News

METRANS

Ridership throughout the transit sector has been on the decline for years, with the ongoing pandemic further exacerbating the issue. The City of Davis’ Amtrak Station, which has the third highest passenger usage along the Capital Corridor line and a ridership that continued to rise until early 2020, had served as an exception to this trend. While the station continues to enjoy high ridership rates, the use of private vehicles by the majority of riders has led to parking shortages, creating access challenges. Alternatives to personal vehicle use, such as public transit and biking, have drawbacks. For example, transit service is limited at peak times for train use, and bicycle parking is impacted almost as much as vehicle parking. These access challenges have compelled the City of Davis to launch new access programs. To facilitate growing ridership and address access challenges to the station, the City of Davis plans to launch three programs that encourage ridesharing and the use of ride hailing services. UC Davis’ Institute of Transportation Studies Research Faculty Susan Pike’s report, “Davis Amtrak Station Pilot Project Evaluation: Informing Long Term Solutions to the Davis Amtrak Station Access Barriers,” identifies the conditions that current riders face during the pandemic and their impact on ridership to assist the city’s future programs that seek to increase station access with on-demand alternatives.

Due to complications relating to the COVID-19 pandemic, the City of Davis was forced to postpone the launch of its ride-hailing pilot program. Nonetheless, Pike’s study will still inform the design of the programs and provide insights into the conditions that challenge previous and potential Amtrak users.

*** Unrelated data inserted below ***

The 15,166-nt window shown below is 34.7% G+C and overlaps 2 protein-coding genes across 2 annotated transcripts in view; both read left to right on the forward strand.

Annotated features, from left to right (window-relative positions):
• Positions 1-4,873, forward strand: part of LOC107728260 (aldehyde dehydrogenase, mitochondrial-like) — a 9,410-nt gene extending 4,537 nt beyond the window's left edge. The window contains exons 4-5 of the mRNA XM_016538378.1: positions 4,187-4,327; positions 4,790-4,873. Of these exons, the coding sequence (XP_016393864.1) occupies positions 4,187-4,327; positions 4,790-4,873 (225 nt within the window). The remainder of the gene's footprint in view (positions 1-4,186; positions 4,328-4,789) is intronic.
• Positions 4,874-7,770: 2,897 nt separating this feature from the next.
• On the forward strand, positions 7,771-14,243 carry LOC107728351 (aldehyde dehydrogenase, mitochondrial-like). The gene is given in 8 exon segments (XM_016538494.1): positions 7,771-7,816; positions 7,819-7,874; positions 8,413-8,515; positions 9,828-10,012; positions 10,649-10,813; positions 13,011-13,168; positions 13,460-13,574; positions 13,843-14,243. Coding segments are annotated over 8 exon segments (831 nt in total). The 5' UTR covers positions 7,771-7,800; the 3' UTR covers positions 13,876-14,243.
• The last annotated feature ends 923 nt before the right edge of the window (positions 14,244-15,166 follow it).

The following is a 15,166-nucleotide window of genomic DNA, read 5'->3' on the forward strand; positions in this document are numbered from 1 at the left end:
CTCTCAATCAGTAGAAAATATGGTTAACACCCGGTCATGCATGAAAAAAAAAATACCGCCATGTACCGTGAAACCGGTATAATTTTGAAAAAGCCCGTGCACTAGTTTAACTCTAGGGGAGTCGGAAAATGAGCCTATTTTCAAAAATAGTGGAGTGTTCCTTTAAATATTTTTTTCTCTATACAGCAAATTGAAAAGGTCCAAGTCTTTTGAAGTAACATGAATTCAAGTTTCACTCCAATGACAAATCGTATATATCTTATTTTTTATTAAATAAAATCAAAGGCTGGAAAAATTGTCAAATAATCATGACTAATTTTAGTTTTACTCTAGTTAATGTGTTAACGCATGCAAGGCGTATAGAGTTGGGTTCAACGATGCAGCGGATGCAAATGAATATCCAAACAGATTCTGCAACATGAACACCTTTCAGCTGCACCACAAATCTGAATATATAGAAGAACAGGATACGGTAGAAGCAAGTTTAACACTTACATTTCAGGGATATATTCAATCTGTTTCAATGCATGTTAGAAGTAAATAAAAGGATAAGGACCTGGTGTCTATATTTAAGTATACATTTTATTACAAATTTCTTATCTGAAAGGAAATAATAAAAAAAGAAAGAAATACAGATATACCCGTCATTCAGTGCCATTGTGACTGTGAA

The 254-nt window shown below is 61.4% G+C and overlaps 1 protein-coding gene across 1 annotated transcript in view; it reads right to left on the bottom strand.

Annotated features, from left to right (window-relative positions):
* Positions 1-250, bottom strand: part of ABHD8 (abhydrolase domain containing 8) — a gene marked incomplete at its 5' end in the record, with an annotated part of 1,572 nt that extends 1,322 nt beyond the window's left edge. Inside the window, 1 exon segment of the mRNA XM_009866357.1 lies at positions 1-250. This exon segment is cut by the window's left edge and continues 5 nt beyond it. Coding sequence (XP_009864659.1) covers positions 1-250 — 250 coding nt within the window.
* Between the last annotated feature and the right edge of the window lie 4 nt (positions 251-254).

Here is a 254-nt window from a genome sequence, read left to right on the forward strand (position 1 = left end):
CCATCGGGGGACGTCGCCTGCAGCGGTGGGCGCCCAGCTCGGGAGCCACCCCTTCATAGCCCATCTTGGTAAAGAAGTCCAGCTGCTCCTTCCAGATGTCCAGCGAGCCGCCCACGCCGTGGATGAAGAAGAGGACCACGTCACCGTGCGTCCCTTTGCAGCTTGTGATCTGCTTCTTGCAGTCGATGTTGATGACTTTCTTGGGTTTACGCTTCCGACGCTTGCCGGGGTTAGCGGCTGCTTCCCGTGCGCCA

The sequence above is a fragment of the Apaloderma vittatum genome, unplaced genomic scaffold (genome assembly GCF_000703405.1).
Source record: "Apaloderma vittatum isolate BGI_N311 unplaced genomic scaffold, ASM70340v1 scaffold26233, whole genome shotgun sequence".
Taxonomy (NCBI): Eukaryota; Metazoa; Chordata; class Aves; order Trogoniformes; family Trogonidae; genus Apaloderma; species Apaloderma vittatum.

Pike invited individuals within the City of Davis to participate in a survey that focused on background travel patterns before the pandemic (e.g. commute and non-commute routines), the changes in those patterns due to COVID-19, and the travel patterns and expectations once the threat of the pandemic is over.

The 373 survey participants shared their interest in the City’s three potential programs: carpooling program, free on-demand drive service, and free downtown shuttles. The study found that among the participants, the free on-demand ride service program held the most promise for potential users, with 60% of participants demonstrating interest in the program. The shuttle program also held promise as 50% of participants reported they were likely to use it as well. The carpool app program, on the other hand, only had 11% of participants’ interest. Pike theorizes that the mention of “free” in the names of the other two programs as well as the perception of the carpool program being less user-friendly affected participants’ interest.

While the study illustrated the promise that each program has for the City of Davis, the research is still ongoing. A comparison of the report and data from the City of Davis in 2019, as well as a modeling of the programs with respect to different factors like current trends of travel behavior and socio-demographic characteristics are planned before the programs will be publicly implemented. Despite the wait for ride-hail programs, their future implementation could lead the way to a faster and more efficient journey to the Amtrak Station in the City of Davis.